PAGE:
Lord also revealed that Deep Purple may have been able to avoid the break-up that occurred over ten years ago had the band taken time off to rest after the Made In Japan album and not rushed out immediately to tour after releasing the classic Machine Head follow-up.

"Deep Purple had to happen again," stated Lord firmly, "and when it did, it was the best time for everybody mentally, physically, and emotionally.

"Let me point one thing out. Ritchie is not the whole band. What makes Deep Purple work is the interaction and chemistry of the five of us onstage. In Ian Paice, you have one of the finest drummers I have ever worked with in my entire life. Roger Glover makes playing the bass so incredibly simple. Ian's voice is as powerful as you'll find anywhere. And then there is Ritchie Blackmore."

And then there's Blackmore.

"I have missed playing with that guy," said Lord sincerely. "When he is playing on stage, he is a genius some nights or just good. And actually, when he is just good, he is pretty damn marvelous. I hated him in the old days, but not this time however. It's like now, I will put my arms around him and go, 'Hi mate. How are you doing?' That never, ever happened before."

Perhaps this Deep Purple thing really is the genuine article.

"This is the real thing," Lord said emphatically. "This is for as long as we can all do it. We signed a recording contract which commits us to four albums including this one. You are talking a minimum of three or four years including tours.

"We never talked about this openly in the press (getting back together) until we were sure we actually were going to do it. We committed the band by signing those contracts. Those signatures on the contract were a commitment to putting a rock and roll band back together again."

Deep Purple, particularly in heavy metal circles, are considered the forerunners to the heavy sounding, hard rock and roll that was a Purple trademark in their heyday.

"There is no burden for us to live up to our name," answered Lord. "If we allowed it to, there could be maybe. One of the worst things you can do is walk on stage and say, 'Hey, I am a legend.' What you have to do is walk on stage and say, 'I am a musician and I am going to play for you.' You can't walk around with the premise, 'Remember me, I was the father of heavy metal.' That's bullshit. If you allow that to go to your head, you've lost it."

Talk of the Purple reunion had been making headlines for years. Lord had heard them often. A bitter, turbulent relationship had destroyed this particular combination before, and though Lord won't deny that the reunion was inevitable, he wanted some answers before he would commit himself.

"The questions I had to have answered,” insisted Lord, “were one, could Deep Purple make good viable music in the '80's? Two was that we not reform just for the sake of money. Every doubt had to absolutely be erased from my mind before I would sign on."

The reformed Purple album, Perfect Strangers, erased all of Lord's doubts about the band's capability to produce viable music to compete in today's marketplace. It also proved to the tens of thousands of Purple fans throughout the world the British heavy metal heroes of yesterday were back. The band could pick up where they left off and claim their rightful place atop the peak of the rock and roll mountain.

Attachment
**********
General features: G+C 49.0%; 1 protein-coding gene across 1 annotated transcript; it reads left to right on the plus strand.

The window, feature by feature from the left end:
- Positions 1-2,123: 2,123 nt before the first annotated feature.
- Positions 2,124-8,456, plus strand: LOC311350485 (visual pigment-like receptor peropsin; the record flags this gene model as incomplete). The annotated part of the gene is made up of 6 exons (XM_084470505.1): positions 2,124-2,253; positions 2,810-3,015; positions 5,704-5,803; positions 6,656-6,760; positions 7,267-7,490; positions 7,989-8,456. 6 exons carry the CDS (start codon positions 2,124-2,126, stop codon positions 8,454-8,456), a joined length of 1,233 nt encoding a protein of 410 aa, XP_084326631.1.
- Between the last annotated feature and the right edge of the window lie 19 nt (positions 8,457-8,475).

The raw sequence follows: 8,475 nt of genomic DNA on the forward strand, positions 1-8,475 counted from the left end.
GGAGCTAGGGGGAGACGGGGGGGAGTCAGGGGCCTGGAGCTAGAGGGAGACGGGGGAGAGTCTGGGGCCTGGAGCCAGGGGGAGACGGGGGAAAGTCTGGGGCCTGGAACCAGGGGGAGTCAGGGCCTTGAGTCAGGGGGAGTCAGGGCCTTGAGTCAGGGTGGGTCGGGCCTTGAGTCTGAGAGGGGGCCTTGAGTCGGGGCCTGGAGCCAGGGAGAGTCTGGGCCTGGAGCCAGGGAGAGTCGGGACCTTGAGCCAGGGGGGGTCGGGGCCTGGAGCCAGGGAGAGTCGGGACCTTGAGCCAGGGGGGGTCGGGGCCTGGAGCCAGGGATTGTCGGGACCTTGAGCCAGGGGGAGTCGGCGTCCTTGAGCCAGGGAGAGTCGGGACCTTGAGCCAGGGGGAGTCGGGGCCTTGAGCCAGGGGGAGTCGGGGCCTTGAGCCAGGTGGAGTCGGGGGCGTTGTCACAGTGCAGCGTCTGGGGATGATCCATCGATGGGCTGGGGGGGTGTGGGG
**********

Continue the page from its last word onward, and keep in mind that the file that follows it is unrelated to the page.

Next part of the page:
"We had to make an album," stated Lord, "that categorically would assert the name Deep Purple as happening now, not something from ten years ago. This band was not a one shot deal. We saw no reason why we couldn't go on as a band while we were all interested. This is a group of five very strong personalities. There's going to be arguments. We can't get by without them. Only now, the discussions center on music, about direction and what we are going to do tomorrow rather than the destructive past repeating itself."

Lord hesitates for a moment when he's asked to recall the first song the band played together after a decade of separate ways.

"Nobody's Home," was the reply. The onlookers nodded in unison as though they were quite familiar with the song. They most assuredly were not.

"I could not give you the words,” continued a beaming Lord, “to describe how I felt after we finished playing this record. Fantastic, great and wonderful are three that come to mind. You'll have to accept great and wonderful because I mean, it was fantastic. There is a certain type of chemistry with this band I have never really felt with any other collection of musicians before.

"I have been on the road for a long time, and no band has ever stretched me the way Deep Purple does. The biggest compliment I can pay this band is that it allows you to be flexible, change daily and enjoy it. We know that people want to see this band. Our shows are breaking attendance records everywhere we go, and that is not a vain boast. We were not the best thing ever, but we always made a lot of people feel very good, and to Deep Purple, that is what rock and roll has always been about."

Southside Ballroom